Erik, and Cooze start college and pledge the Beta House fraternity, presided over by none other than legendary Dwight Stifler. But chaos ensues when a fraternity of geeks threatens to stop ... See full summary »
Matt Stifler wants to be just like his big bro, making porn movies and having a good time in college. After sabotaging the school band, he gets sent to band camp where he really doesn't like it at first but then learns how to deal with the bandeez.
Ohio high school student Scott Thomas is a good student and nice guy - albeit a little predictable - who is about to graduate and go into pre-med. He is unceremoniously dumped by his whorish girlfriend Fiona on graduation day. Among the people he turns to in his hour of despair is his German pen pal, Mike. Scott and Mike seem to have a special connection. After Mike makes advances to Scott now that he and Fiona are not seeing each other, Scott abruptly sends Mike a message saying he never wants to hear from him again. However, Scott learns shorty thereafter that Mike is actually a beautiful girl named Mieke. By this time, Mieke has blocked his messages. Thinking that Mieke is actually who he was meant to be with, Scott, impulsively for a change, decides to go to Berlin to be with her. Along for the ride is Scott's best friend, the girl crazy Cooper Harris. They manage only to get a flight into London, and thus have to make their way from London to Berlin. Along the way in Paris, they ... Written by
While doing rewrites for Out Cold (2001), the writers came up with the hot tub scene but decided to use it later in their own movie. See more »
During the scene at the Vatican, a TV news reporter begins his coverage stating "I'm coming to you live from Vatican Square..." Actually, the true name of the place is St. Peter's Square. Another square, more modern, adjacent to it and slightly smaller is called Pope Pius XII sq. See more »
Congratulations. Hudson High class of 2004!
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There is a series of silly and slightly tongue-in-cheek thank-yous from various cast and crew to friends and family who visited Prague during the shooting, towards the very end of the credits. See more »
Okay, I admit it. Sometimes I enjoy dumb comedies, like "Police Academy" or "Joe's Apartment". And this is nothing if not a dumb comedy.
This type of film--the teen sex comedy--is precisely the sort of movie professional critics love to hate, instead recommending that we see artsy, coma-inducing independent, documentary and/or foreign-language films. But let's face it: "Animal House" was better than "Eraserhead". "Fast Times at Ridgemont High" was better than "Babette's Feast". "American Pie" was better than "The Crying Game". And "Eurotrip" is better than "Capturing the Friedmans".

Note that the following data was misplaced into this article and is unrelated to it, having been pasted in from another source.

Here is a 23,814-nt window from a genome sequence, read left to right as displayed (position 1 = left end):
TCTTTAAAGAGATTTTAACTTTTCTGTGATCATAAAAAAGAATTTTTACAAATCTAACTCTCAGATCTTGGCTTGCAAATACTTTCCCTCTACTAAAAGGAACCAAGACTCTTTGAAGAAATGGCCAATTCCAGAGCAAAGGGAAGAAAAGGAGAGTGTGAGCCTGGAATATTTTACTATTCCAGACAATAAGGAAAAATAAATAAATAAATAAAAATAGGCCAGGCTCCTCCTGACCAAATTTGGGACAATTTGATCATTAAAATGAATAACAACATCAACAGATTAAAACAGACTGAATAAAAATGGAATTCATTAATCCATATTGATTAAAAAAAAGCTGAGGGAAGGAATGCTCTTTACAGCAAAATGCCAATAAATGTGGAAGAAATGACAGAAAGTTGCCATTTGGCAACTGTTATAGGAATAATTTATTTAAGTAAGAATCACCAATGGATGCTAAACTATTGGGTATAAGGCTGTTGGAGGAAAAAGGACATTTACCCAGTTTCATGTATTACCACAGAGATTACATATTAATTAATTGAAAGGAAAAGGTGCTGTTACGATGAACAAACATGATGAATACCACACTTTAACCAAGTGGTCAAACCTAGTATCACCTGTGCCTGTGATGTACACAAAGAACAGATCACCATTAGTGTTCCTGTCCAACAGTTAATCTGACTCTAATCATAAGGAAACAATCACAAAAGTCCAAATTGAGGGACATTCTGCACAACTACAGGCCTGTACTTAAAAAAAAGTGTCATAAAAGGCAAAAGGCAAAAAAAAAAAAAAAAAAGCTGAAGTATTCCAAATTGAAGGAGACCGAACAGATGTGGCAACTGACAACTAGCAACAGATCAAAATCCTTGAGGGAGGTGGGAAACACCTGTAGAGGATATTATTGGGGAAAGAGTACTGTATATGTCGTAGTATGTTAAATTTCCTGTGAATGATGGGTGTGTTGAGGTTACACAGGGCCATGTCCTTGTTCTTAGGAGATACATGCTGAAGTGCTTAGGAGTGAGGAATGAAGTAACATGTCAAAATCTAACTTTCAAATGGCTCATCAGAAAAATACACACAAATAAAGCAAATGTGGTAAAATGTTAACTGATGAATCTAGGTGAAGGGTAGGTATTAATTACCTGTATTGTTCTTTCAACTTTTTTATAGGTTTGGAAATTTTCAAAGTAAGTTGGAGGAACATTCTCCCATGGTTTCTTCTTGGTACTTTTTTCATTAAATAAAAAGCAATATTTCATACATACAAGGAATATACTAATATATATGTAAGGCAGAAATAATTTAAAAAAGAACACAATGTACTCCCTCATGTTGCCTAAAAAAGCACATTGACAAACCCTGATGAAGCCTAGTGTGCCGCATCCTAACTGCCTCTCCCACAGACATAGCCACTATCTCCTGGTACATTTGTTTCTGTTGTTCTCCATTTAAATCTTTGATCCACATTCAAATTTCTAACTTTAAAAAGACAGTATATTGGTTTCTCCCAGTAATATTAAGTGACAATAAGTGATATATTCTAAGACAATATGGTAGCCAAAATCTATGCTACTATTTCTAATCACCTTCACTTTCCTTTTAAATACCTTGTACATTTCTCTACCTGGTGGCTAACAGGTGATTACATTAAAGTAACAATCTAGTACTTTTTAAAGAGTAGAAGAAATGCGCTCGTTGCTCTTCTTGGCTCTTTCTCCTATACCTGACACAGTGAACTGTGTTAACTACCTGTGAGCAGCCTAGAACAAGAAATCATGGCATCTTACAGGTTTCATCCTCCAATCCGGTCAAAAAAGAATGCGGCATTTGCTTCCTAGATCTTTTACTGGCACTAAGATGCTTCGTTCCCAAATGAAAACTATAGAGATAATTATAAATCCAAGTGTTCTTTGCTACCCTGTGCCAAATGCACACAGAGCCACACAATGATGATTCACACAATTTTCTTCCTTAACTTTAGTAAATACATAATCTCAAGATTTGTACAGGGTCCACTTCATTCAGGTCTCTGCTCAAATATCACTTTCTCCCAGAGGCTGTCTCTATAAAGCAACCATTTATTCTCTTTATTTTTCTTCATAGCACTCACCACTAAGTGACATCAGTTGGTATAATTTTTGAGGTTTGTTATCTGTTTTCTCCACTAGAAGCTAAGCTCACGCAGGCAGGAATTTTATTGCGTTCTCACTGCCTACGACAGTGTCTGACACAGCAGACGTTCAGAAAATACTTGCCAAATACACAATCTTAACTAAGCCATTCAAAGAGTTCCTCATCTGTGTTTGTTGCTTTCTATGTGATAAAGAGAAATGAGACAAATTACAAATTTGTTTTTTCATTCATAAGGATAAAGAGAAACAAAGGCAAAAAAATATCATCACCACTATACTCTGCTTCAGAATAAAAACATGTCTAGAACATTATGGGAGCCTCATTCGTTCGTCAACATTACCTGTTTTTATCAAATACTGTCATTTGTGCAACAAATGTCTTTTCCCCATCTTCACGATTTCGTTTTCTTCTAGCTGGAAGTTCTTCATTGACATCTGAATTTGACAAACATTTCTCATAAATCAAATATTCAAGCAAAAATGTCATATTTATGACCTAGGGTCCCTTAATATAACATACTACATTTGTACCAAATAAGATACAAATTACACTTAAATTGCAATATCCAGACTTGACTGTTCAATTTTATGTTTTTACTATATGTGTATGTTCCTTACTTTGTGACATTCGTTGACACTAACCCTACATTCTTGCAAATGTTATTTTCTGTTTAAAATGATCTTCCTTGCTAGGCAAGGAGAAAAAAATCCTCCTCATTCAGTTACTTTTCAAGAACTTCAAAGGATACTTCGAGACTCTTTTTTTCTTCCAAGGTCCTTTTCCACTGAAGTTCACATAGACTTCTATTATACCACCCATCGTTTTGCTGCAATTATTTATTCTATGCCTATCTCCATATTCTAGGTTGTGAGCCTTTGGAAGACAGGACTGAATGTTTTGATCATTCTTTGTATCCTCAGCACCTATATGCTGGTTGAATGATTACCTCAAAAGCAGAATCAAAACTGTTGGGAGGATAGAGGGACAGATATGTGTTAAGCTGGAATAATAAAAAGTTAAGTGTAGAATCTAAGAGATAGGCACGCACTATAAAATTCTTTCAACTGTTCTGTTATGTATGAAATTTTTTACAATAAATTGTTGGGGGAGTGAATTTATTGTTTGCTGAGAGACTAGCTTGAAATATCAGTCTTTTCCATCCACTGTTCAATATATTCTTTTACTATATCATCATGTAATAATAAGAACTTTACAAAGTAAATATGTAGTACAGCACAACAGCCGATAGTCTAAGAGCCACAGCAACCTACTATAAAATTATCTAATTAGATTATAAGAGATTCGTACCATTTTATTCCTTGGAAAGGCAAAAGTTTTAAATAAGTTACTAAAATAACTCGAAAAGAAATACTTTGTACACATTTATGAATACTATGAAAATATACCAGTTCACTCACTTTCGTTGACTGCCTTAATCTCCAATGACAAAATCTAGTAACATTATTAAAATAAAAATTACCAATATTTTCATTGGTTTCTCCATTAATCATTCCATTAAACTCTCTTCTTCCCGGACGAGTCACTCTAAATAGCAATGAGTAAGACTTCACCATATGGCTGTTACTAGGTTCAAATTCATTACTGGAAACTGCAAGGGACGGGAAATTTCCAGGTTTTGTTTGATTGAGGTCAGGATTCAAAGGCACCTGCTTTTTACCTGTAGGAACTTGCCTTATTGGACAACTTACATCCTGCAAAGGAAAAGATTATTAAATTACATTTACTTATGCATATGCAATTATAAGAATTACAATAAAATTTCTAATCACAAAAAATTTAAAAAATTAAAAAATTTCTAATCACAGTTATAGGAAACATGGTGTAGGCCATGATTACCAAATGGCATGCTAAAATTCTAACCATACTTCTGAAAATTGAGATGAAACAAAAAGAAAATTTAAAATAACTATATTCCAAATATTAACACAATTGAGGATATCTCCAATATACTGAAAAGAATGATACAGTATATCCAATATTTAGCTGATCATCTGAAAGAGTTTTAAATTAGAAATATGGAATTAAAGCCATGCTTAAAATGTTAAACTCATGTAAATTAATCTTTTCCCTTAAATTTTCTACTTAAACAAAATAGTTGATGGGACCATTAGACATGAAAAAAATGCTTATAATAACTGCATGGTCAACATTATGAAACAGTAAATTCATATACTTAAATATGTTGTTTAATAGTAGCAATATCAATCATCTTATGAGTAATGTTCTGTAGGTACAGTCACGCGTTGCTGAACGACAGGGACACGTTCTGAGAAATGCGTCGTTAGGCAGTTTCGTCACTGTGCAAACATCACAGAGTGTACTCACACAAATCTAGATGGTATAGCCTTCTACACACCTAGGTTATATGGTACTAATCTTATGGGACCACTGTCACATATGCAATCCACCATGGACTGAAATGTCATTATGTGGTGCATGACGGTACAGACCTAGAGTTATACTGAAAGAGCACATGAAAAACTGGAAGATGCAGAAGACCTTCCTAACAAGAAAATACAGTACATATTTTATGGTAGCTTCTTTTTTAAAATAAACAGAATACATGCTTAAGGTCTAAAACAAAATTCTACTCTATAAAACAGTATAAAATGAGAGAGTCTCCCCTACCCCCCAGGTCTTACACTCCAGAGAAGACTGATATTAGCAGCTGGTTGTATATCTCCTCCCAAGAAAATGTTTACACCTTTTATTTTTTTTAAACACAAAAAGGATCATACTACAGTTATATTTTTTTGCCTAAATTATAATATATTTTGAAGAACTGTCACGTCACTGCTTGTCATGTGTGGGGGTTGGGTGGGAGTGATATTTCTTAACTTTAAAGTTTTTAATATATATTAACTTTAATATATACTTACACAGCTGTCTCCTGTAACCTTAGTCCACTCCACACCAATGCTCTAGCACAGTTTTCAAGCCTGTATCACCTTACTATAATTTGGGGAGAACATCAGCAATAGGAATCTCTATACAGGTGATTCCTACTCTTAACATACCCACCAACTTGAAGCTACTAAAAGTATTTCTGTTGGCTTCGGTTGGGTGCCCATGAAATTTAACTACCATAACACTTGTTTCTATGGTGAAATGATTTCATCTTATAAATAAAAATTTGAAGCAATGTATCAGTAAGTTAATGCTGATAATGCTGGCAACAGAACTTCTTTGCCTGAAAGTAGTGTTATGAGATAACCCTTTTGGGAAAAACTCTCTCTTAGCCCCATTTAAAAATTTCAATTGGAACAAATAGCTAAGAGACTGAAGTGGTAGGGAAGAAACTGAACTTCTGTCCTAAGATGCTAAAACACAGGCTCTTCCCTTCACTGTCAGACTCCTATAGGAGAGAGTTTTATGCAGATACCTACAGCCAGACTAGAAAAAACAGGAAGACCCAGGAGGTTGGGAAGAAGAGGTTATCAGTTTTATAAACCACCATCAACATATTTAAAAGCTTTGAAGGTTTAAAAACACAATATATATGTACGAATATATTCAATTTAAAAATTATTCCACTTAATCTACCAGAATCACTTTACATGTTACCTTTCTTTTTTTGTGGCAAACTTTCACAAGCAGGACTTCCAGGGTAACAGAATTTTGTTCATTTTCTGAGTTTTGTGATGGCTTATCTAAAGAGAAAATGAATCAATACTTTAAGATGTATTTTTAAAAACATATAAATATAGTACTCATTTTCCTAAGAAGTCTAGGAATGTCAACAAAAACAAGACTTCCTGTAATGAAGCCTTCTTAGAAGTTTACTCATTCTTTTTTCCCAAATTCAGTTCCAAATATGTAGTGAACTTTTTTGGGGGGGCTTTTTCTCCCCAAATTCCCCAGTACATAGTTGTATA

Now, since my favorite movies include "The Godfather", "Citizen Kane" and "Vertigo", you may ask why I liked this picture. Is it well-acted? No. Isn't the script stupid? And how. Is there any socially redeeming value? I couldn't find any. Isn't it xenophobic? Uh-huh. Doesn't it portray women as merely sex objects? Yep. Isn't it awfully crude? Yewbetcha. But what makes this film worth watching is quite simple: It's funny.
Granted, there's no greatness here. You will not see anyone as funny or talented as John Belushi, Bill Murray, Sean Penn, Cameron Diaz, Eugene Levy or Will Ferrell here. The only cast members with any real acting or comedic mettle are Matt Damon and Fred Armissen, who only make brief cameos. On the other hand, you won't see anyone as gut-wrenchingly awful as Chevy Chase, Rodney Dangerfield, Tom Cruise, Ben Stiller, Tom Green, Seann William Scott, or Ashton Kutcher.
There's not much plot to speak of. A nice guy (Scott Mechlowicz) who has just graduated high school goes on a trip to Europe to find the girl of his dreams, a Berliner named Mieke (Jessica Boehrs) and takes along his three best friends: a lazy ne'er-do-well looking for kinky sex like in European erotica (Jason Pitts), a girl looking for romance like in European novels (Michelle Trachtenberg) & a nerd looking for museums like in European travel brochures (Travis Wester). Along the way they run into all the various European stereotypes: thuggish Brits, pretentious French, perverted Italians, desperately poor Eastern Europeans, etc.
Yet as crude and xenophobic as this movie can sometimes be, it is never anything but good-natured. I never got the sense that the filmmakers displayed any ill will towards the peoples they were lampooning. And I must say, for as much sex and nudity as there is in this movie (and there's a whole lot of it), the biggest laugh I got was a PG-rated battle of the robot mimes in Paris, which may be the only scene in the movie that can be shown un-edited on TV.
Although this may not be great art, or even great comedy, "Eurotrip" is a terribly crude, but awfully funny movie. 7 out of 10.
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